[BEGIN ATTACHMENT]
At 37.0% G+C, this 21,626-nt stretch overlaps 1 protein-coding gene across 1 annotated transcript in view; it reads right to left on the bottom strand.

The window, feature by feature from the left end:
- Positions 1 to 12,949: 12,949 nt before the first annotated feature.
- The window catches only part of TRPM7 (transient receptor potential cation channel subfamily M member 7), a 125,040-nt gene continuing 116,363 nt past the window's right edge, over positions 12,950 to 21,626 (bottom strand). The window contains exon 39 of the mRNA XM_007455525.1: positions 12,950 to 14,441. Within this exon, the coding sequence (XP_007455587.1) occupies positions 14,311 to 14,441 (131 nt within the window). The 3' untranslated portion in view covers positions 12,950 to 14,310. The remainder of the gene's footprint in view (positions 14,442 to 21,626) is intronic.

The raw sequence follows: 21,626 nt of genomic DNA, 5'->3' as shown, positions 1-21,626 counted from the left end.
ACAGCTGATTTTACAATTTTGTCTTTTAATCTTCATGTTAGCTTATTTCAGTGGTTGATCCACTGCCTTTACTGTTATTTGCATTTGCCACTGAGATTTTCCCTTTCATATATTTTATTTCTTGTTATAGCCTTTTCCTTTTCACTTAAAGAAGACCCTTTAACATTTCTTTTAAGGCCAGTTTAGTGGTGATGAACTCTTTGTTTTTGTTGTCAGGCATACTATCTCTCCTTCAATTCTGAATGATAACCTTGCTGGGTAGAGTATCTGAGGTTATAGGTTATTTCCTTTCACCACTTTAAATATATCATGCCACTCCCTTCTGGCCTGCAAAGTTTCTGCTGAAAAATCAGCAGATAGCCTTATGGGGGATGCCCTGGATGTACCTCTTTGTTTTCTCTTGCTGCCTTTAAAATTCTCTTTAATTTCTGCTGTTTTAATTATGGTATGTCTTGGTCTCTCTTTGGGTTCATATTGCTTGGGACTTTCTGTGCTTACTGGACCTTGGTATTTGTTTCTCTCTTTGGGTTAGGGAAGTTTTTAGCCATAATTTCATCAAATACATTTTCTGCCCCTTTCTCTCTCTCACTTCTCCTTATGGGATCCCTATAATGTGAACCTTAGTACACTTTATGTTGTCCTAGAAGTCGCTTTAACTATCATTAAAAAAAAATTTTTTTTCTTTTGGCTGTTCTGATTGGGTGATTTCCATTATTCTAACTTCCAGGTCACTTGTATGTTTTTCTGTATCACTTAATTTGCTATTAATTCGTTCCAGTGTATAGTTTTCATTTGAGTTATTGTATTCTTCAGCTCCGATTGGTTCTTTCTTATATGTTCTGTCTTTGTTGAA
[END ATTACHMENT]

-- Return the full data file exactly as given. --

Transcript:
At 37.0% G+C, this 21,626-nt stretch overlaps 1 protein-coding gene across 1 annotated transcript in view; it reads right to left on the bottom strand.

The window, feature by feature from the left end:
- Positions 1 to 12,949: 12,949 nt before the first annotated feature.
- The window catches only part of TRPM7 (transient receptor potential cation channel subfamily M member 7), a 125,040-nt gene continuing 116,363 nt past the window's right edge, over positions 12,950 to 21,626 (bottom strand). The window contains exon 39 of the mRNA XM_007455525.1: positions 12,950 to 14,441. Within this exon, the coding sequence (XP_007455587.1) occupies positions 14,311 to 14,441 (131 nt within the window). The 3' untranslated portion in view covers positions 12,950 to 14,310. The remainder of the gene's footprint in view (positions 14,442 to 21,626) is intronic.

The raw sequence follows: 21,626 nt of genomic DNA, 5'->3' as shown, positions 1-21,626 counted from the left end.
ACAGCTGATTTTACAATTTTGTCTTTTAATCTTCATGTTAGCTTATTTCAGTGGTTGATCCACTGCCTTTACTGTTATTTGCATTTGCCACTGAGATTTTCCCTTTCATATATTTTATTTCTTGTTATAGCCTTTTCCTTTTCACTTAAAGAAGACCCTTTAACATTTCTTTTAAGGCCAGTTTAGTGGTGATGAACTCTTTGTTTTTGTTGTCAGGCATACTATCTCTCCTTCAATTCTGAATGATAACCTTGCTGGGTAGAGTATCTGAGGTTATAGGTTATTTCCTTTCACCACTTTAAATATATCATGCCACTCCCTTCTGGCCTGCAAAGTTTCTGCTGAAAAATCAGCAGATAGCCTTATGGGGGATGCCCTGGATGTACCTCTTTGTTTTCTCTTGCTGCCTTTAAAATTCTCTTTAATTTCTGCTGTTTTAATTATGGTATGTCTTGGTCTCTCTTTGGGTTCATATTGCTTGGGACTTTCTGTGCTTACTGGACCTTGGTATTTGTTTCTCTCTTTGGGTTAGGGAAGTTTTTAGCCATAATTTCATCAAATACATTTTCTGCCCCTTTCTCTCTCTCACTTCTCCTTATGGGATCCCTATAATGTGAACCTTAGTACACTTTATGTTGTCCTAGAAGTCGCTTTAACTATCATTAAAAAAAAATTTTTTTTCTTTTGGCTGTTCTGATTGGGTGATTTCCATTATTCTAACTTCCAGGTCACTTGTATGTTTTTCTGTATCACTTAATTTGCTATTAATTCGTTCCAGTGTATAGTTTTCATTTGAGTTATTGTATTCTTCAGCTCCGATTGGTTCTTTCTTATATGTTCTGTCTTTGTTGAA